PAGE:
In The Christology of Mark’s Gospel, author Jack Kingsbury presents a history of Markan research and the dominant methods used by scholars to interpret Mark’s Christology. Kingsbury poses interpretive problems and provides his own analysis of Christ’s identity as found in Mark’s Gospel.
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“As I see it, the reason the secret of Jesus’ identity is to be understood as a secret about his divine sonship is that Mark more typically associates the twin features of ‘identity’ and ‘secrecy’ with ‘Son of God’ throughout his story than with any other title.” (Page 14)
“But this bow to convention notwithstanding, the secret of Jesus’ identity in Mark has to do more specifically with his divine sonship.” (Pages 13–14)
“Still, this does not alter the fact that this combination of features does not constitute the hallmark of ‘Messiah” (Page 15)
“My contention is not that the title ‘Messiah’ never exhibits these twin features of ‘identity’ and ‘secrecy.’” (Page 14)
“ trial of Jesus before the Sanhedrin does not result in the lifting of the secret of his divine sonship” (Page 18)
Kingsbury acts as an exemplary pedagogue in this step-by-step exposition. This reviewer finds his overall argument persuasive.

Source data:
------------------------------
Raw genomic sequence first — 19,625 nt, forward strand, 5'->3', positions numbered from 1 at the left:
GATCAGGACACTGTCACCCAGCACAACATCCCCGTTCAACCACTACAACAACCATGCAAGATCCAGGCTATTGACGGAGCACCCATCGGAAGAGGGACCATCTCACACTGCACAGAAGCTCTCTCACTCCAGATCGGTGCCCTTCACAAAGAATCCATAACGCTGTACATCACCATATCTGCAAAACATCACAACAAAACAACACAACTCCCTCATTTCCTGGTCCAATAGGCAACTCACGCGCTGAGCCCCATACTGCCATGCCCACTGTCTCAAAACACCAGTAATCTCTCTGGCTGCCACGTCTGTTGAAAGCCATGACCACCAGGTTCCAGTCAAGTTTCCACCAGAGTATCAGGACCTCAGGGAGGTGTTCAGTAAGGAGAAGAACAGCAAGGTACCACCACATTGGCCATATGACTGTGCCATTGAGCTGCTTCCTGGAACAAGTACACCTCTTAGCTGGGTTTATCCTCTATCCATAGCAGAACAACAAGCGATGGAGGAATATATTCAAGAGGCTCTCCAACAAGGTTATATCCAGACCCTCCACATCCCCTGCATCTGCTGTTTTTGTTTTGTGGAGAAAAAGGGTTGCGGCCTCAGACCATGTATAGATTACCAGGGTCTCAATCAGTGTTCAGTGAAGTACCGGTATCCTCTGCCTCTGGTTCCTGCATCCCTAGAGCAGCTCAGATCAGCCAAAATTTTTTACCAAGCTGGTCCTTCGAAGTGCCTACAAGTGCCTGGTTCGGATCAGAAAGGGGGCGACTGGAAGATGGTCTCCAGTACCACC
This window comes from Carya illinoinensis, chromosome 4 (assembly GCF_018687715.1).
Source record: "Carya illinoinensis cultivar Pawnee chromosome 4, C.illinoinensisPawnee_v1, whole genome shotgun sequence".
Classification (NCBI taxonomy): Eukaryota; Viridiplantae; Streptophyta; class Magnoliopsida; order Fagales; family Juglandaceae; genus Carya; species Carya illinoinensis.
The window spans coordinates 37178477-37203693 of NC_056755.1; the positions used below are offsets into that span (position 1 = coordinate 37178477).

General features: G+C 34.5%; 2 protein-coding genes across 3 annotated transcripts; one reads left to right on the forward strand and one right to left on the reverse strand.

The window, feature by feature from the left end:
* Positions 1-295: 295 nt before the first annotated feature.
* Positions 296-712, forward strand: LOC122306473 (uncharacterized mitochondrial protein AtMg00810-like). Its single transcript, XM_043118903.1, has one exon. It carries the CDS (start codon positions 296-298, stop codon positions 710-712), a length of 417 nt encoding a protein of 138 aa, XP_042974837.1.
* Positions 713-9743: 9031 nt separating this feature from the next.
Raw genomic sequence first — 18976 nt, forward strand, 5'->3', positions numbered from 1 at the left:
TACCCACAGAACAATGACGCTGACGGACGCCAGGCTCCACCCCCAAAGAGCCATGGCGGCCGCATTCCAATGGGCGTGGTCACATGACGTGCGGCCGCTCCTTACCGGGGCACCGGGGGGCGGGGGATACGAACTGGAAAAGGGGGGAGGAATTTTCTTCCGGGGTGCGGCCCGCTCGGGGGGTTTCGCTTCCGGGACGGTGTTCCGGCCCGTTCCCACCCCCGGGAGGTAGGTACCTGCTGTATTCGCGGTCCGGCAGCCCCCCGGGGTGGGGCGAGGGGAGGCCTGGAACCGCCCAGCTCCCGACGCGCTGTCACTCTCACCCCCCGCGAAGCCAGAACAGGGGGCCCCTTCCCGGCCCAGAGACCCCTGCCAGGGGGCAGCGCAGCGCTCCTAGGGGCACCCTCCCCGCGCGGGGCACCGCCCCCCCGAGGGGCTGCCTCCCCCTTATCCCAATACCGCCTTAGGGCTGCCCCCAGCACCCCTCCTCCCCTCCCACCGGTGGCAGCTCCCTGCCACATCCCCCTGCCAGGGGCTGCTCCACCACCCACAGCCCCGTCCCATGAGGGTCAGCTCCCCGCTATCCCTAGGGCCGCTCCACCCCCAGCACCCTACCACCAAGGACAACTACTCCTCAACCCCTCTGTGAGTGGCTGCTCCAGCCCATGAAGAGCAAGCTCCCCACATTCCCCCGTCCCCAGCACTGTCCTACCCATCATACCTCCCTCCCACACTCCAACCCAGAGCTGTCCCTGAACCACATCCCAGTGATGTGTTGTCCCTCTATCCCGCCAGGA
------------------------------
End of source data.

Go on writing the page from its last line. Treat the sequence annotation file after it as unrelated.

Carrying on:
—Gerard S. Sloyan, emeritus professor of religion, Temple University
This important work represents a major methodological advance in the study of the Gospels. . . . The result is a significant reassessment of Mark’s Christology and a stunning, new interpretation of the secrecy motif.
—David M. Rhoads, emeritus professor of New Testament, Lutheran School of Theology
Kingsbury provides a novel combination of a titular approach to Markan Christology and a literary critical reading of Mark’s Gospel. By refracting the major titles of majesty through the prism of Mark’s story woven around the plot of the secret of Jesus’ identity, Kingsbury produces a lucid, integrated spectrum of Mark’s Christology. Written in Kingsbury’s typically cogent, clear, interactive style, this work offers a greatly needed corrective for Mark’s Christology(ies) often seen as (intentionally or unintentionally) obtuse and incoherent.
—Robert A. Guelich, emeritus professor of New Testament, Fuller Theological Seminary